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Restoring History: Five Keys to Renovating Your Historic Home

Restoring History: Five Keys to Renovating Your Historic Home

Restoring History Five Keys to Renovating Your Historic Home thumb Restoring History: Five Keys to Renovating Your Historic Home

It’s often said that they just don’t make things like they used to. This is apparent in homes where elegant wood trim has given way to thin molding and the ornate finishing touches have been abandoned in favor of quick finishes that don’t require an artist’s touch. If you’ve been drawn to a historic home because you want that old-world craftsmanship and attention to detail, then you may have to put some extra work into the home to make up for the ravages of age and neglect. Before you start working on a historic home, here are a few tips you should keep in mind.

Get a Full Inspection

Before you start working on the home, it’s important to know exactly what you’re dealing with. Projects like this have a way of snowballing because you find one problem after another. You may start out upgrading the electrical panel only to discover that the wiring throughout the home needs to be replaced. With a full inspection, you can learn about these problems ahead of time and make smart changes. Rather than addressing something one challenge at a time, it may prove more cost-effective to do a larger renovation and take care of everything at once.

Remodeling and Restoration are Two Different Things

When you remodel something, you are essentially changing it to make it better in some way. When a home is restored, you will take steps to make it like it once was. However, you can combine the methods to create the home of your dreams. Electrical and plumbing systems should be remodeled to bring them up to current standards. However, you may want the wood trim and other decorative elements restored to bring historic feel of the home to life.

Watch the Red Tape

The idea of owning a home on the National Register of Historic Places may appeal to you, but have you considered what’s really involved with this? If this is the case, you’ll be limited on what renovations you can do. You may have people driving by just to look at your home. This can be more than you bargained for, so find exactly what’s involved in living in such a home.

Know Your Personal Limits

You may have a talented hand when it comes to stripping and refinishing the gorgeous wood trim, but the electrical system and plumbing should be left to professionals. Other projects, like removing wallpaper and making other decorative changes, are ideally suited to homeowners and can help you save money.

Be Patient

Restoring a historic home is going to take time. You’ll want to pace yourself to protect your sanity and your wallet. Start with the most pressing matters first, such as replacing a rotting roof, and then do a few projects each year to gradually restore the home.

Your efforts will be worth the hard work, and professionals are available to help. With people who know their way around historic homes working with you, the process won’t seem so overwhelming.

About the author: A recent college graduate from University of San Francisco, Anica loves dogs, the ocean, and anything outdoor-related. She was raised in a big family, so she’s used to putting things to a vote. Also, cartwheels are her specialty. You can connect with Anica here. This article was cowritten by the brick and concrete experts at D&G Cement Co. Visit us here to learn more about bringing your historic home back to life.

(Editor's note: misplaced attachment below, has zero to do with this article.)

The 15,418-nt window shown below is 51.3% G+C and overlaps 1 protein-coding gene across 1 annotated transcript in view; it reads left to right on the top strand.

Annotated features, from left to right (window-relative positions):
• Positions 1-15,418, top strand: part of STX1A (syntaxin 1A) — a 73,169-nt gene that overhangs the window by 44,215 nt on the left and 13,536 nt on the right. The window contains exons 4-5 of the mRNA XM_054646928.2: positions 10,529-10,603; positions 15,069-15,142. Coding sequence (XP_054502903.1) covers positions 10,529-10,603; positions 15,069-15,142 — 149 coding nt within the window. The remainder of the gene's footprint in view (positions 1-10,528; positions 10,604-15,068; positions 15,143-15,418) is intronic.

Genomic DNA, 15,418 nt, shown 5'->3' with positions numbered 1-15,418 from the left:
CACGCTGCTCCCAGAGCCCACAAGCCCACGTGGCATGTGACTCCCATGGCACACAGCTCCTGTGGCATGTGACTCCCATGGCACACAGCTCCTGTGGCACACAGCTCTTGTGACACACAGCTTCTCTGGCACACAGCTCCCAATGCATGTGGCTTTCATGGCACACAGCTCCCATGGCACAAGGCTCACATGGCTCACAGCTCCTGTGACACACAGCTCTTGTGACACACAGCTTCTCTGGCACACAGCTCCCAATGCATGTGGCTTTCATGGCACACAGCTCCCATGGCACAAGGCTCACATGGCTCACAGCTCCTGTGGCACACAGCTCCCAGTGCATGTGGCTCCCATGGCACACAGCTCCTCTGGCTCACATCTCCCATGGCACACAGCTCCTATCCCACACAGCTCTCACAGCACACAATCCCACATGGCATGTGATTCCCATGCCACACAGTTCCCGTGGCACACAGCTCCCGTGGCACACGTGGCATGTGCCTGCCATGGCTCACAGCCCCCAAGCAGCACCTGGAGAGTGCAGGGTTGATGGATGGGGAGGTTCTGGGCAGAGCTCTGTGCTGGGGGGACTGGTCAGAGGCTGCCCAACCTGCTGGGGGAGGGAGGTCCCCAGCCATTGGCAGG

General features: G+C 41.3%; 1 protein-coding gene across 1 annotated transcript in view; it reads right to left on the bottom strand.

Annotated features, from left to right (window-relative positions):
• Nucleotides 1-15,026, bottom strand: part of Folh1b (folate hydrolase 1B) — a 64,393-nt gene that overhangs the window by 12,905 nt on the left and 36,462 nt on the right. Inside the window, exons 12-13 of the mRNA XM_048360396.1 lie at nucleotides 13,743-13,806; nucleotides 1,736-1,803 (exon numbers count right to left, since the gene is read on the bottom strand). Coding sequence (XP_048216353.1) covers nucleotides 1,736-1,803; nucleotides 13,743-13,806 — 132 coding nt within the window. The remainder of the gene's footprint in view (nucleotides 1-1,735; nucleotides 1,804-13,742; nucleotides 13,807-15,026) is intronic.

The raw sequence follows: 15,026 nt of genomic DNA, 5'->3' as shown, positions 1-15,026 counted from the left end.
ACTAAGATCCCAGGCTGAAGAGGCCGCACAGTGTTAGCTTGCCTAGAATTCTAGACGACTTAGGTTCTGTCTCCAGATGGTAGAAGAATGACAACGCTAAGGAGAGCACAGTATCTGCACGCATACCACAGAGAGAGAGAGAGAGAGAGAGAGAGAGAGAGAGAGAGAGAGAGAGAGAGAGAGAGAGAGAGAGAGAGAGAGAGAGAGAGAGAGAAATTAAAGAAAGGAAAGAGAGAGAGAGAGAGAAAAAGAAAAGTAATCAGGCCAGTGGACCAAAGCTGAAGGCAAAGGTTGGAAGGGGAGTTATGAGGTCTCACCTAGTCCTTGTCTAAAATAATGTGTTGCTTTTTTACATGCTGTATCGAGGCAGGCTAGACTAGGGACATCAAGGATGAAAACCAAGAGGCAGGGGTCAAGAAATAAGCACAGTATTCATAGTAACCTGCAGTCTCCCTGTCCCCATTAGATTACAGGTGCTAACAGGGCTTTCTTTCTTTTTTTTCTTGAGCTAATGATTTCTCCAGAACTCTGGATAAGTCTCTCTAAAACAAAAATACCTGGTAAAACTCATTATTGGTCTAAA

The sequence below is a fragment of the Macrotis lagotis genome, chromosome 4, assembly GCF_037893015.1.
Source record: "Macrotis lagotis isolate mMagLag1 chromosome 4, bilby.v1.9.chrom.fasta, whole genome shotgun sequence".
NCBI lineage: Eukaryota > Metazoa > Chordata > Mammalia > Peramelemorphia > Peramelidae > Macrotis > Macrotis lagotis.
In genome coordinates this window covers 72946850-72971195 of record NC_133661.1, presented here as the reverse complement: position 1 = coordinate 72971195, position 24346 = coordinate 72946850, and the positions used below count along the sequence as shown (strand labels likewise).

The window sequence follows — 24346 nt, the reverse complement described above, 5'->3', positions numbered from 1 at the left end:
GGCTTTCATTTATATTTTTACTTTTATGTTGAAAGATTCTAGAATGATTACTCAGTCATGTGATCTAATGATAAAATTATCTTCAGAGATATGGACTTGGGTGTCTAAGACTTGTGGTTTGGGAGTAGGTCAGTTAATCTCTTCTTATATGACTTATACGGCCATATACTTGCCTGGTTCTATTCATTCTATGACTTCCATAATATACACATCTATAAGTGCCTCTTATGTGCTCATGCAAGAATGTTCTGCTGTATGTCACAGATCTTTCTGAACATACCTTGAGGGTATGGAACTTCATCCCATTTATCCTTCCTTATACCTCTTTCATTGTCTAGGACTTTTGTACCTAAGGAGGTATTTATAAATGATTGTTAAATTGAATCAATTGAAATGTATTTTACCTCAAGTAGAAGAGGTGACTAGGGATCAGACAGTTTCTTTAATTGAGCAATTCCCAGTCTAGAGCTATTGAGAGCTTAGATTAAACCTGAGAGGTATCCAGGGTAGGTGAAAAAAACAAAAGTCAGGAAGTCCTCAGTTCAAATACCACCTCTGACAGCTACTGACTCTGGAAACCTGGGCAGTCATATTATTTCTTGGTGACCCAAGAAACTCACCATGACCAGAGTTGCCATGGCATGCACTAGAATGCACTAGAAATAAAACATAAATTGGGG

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  • Jordyn @ Almost Supermom February 24, 2014 at 10:18 am

    Wow! What a beautiful house!! I would love to restore a house, but, holy cow, that would be so intimidating!!
    Jordyn @ Almost Supermom recently posted..Kissimmee, Florida Rock Your Vacation ContestMy Profile

  • Suzi Satterfield February 24, 2014 at 10:30 am

    As much as I would LOVE to live in a historic home, I know my limitations. I am not a DIY type of person. That means that I live in something modern, pay someone else to do it, or buy it after someone else has remodeled and renovated!
    Suzi Satterfield recently posted..How a Paternity Test is Determined With Genetic MarkersMy Profile

  • heather February 24, 2014 at 10:32 am

    great tips! But, wow, some of those old homes have to be a lot of work! there is one in my city that has been vacant for years, which is too bad, because once fixed up, it would be beautiful!
    heather recently posted..5 Reasons to Keep Chickens and 4 Reasons Not ToMy Profile

  • Erin S. February 24, 2014 at 10:56 am

    Oh I want that house! I love old houses and would love to restore one, but with 9 kids we’d need a big one and then we have to live on a farm for our animals. So, so far we haven’t found an old one to restore. Great tips though!
    Erin S. recently posted..Why Having a Fire Plan is ImportantMy Profile

  • Kara T February 24, 2014 at 11:04 am

    Great post! I LOVE old houses. Our house was built in 1902 and renovated in the 1950s (definitely reflects 50s style). I would love to rip out our wood paneling and dropped ceilings and see what was originally there. I’m sure it needs a lot of work but I love the character of an old home. Thanks for the tips!
    Kara T recently posted..New, Delicious Products from Nature Valley + Prize Package Up For Grabs {Open to U.S.}My Profile

  • Joie February 24, 2014 at 11:10 am

    We restored a house and never again. Although it was rewarding it was hard work. It cost us a small fortune and then we didn’t want to live in it after we finished it. Restoring a house is a huge committiment.
    Joie recently posted..February Networking Witches WinnersMy Profile

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